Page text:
BOSTON-Merchant-funded rewards programs that perform best are those whose offers are simple, provide a mix of online and in-store redemption, and include local businesses as well as national retailers.

That is the collective opinion of several card processors and cards analysts, who also add credit unions need to spend marketing dollars to properly position the rewards and explain them succinctly.

"You want to get your members engaged and aware of the program," said Madeline Aufseeser, senior analyst at Aite Group and the author of the report: "Evaluating the Vendors of Merchant Funded Incentives." "If consumers think the offer is confusing at all they will simply use rewards that are less complicated."

Programs that do well deliver an easy-to-use consumer experience for the cardholder at the point of sale. "No hurdles and steps to go through and they don't require a coupon," said Aufseeser. "They make it automatic and seamless so there is no friction at the point of sale."

Tim Kolk, owner of TRK Advisors, agrees, adding that if the cardholder is required to go online exclusively for the rewards, the program can become "irrelevant. Now, if the program is broad and has the consumer card enrolled in a discount right there at the store, that has mileage with shoppers."

Kolk also emphasized that credit unions can't make merchant-funded rewards the "last thing they talk about in their card marketing, which they often do. 'Oh, yes, by the way, we do have a merchant network.' Say that and by then you have lost the consumer's attention. They don't understand the offer, see it as complicated, and sometimes feel they have been tricked."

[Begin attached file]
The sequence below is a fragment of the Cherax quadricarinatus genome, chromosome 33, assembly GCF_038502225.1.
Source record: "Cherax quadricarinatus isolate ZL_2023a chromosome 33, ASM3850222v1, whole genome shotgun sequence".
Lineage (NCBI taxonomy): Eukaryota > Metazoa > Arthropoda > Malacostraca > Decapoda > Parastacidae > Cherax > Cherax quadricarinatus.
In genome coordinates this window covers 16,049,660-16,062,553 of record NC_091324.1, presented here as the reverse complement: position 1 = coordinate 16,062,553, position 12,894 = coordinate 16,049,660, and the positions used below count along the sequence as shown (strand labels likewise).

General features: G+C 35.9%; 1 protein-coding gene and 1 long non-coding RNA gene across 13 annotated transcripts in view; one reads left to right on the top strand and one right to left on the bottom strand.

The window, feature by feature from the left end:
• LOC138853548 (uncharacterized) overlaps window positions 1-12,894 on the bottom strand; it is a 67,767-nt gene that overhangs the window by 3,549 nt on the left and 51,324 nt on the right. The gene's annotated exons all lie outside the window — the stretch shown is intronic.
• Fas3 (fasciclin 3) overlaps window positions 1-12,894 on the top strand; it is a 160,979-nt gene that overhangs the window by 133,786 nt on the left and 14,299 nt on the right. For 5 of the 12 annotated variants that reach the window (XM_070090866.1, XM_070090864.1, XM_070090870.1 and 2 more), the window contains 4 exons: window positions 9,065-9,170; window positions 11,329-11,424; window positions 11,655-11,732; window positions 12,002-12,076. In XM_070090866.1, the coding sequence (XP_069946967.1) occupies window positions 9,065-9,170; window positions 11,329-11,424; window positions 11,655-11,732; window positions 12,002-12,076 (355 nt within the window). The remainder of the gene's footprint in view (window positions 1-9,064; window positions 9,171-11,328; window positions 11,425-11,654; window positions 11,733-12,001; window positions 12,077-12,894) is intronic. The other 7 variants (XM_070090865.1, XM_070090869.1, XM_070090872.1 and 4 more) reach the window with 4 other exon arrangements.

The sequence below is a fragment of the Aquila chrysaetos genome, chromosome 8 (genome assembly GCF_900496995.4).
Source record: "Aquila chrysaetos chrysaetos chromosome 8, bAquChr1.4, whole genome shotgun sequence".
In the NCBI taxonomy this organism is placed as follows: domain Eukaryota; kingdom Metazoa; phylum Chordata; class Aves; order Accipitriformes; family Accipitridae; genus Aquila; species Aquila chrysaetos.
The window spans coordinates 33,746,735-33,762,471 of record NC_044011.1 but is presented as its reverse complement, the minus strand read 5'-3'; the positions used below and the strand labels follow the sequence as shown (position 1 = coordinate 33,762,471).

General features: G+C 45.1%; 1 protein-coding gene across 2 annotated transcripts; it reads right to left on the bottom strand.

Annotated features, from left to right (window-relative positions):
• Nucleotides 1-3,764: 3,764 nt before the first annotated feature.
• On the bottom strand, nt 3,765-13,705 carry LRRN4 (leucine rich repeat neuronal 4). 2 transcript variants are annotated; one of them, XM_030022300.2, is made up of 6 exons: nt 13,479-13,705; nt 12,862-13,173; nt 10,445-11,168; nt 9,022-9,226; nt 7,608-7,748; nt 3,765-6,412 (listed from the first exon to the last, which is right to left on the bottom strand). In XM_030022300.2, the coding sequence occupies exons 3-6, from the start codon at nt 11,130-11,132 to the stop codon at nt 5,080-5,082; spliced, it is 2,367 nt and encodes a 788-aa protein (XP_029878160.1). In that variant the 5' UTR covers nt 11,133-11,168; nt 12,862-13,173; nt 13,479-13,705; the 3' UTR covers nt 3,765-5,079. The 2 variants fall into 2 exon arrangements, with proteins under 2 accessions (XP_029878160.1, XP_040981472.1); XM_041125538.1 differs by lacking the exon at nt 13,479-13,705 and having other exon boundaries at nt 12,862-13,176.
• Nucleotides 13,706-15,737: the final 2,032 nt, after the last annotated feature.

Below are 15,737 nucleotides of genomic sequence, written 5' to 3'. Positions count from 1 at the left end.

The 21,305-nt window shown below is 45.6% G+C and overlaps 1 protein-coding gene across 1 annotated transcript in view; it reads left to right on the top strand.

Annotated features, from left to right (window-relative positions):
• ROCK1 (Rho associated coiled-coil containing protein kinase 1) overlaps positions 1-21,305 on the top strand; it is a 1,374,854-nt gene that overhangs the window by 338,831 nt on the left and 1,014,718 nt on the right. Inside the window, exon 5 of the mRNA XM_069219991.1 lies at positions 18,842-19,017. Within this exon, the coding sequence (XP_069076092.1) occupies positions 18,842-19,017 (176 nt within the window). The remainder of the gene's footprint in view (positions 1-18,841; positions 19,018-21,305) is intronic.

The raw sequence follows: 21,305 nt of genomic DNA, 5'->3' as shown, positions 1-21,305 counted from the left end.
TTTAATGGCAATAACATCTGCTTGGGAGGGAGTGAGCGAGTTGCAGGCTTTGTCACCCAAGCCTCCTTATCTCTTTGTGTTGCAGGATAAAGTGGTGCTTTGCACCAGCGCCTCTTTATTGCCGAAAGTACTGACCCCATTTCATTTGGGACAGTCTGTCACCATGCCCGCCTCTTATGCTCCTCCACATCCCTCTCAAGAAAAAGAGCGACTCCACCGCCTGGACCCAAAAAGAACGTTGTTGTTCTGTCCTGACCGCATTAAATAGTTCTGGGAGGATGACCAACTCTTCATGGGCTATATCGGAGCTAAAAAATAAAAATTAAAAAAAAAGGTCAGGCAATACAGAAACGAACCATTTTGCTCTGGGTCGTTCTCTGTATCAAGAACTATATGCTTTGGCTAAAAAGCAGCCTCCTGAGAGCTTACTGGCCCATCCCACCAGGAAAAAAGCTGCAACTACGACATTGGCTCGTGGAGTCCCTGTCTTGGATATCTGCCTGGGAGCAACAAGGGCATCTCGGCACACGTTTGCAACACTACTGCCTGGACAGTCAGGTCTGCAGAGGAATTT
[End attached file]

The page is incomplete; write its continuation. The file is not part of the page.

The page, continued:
So far, observed Kolk, the real challenge for the merchant-incentive deals is to get consumers to recognize the value so they are influenced as they either sign up for plastic or decide which card to pull out of their wallet. "Quick, effective communication by the issuer is imperative."

But Bob Legters, SVP of loyalty for FIS, Jacksonville, Fla., believes credit unions have a natural marketing advantage when it comes to merchant incentives. "They already have a close relationship with their members who trust them and pay attention to the offers the credit union makes. That is the first step through the door."

Next is to make sure the offer is relevant to the members and the program is easy to access and redeem rewards. "You never want to have the cashier say, 'Let me check with my manager.' You don't want to complicate things or embarrass the cardholder."


Having A Mix Is Important

Jeff Russell, senior advisor for the Des Moines, Iowa-based The Members Group, emphasized the importance of having a mix of national and local merchants, as well as online and in-store discounts. But Russell sees an opportunity, as merchant-funded programs mature, to take greater advantage of local deals. "This becomes a differentiator for the credit union's card over the big issuers who have a harder time offering local incentives."

Anna Cox, director of loyalty solutions for the St. Petersburg, Fla.-based PSCU, said effective programs allow the credit union to select their own local merchants. "This is a good option for the credit union to partner with local businesses they know."

But don't get too hung up on local offers, countered Steve Ryerson, president of UNFCU Financial Advisors, a wholly owned CUSO of the $3.7-billion United Nations FCU, New York. The CUSO just introduced a merchandise shopping platform that provides cash-back and coupon offers with an emphasis on national retailers (Credit Union Journal, Aug. 6). "Consumers clearly want the brand-name merchants."


What 1 Company's Research Showed

Ryerson said UNFCU Financial Advisors conducted a great deal of research before introducing its platform that is being offered to other CUs.

"I have seen programs that have over emphasized local and they seemed to be harder to manage and perpetuate. In this economy, small businesses are really struggling and there is no guarantee they will be around when the cardholder wants to redeem the discount. Also, with our platform's cash-back option, I am concerned about whether the cash flow will be flowing at a local business. You really have to make an assessment, and in the CU space it is important to protect the member and the credit union's reputation. I know our platform is light on local, but I am OK with that."

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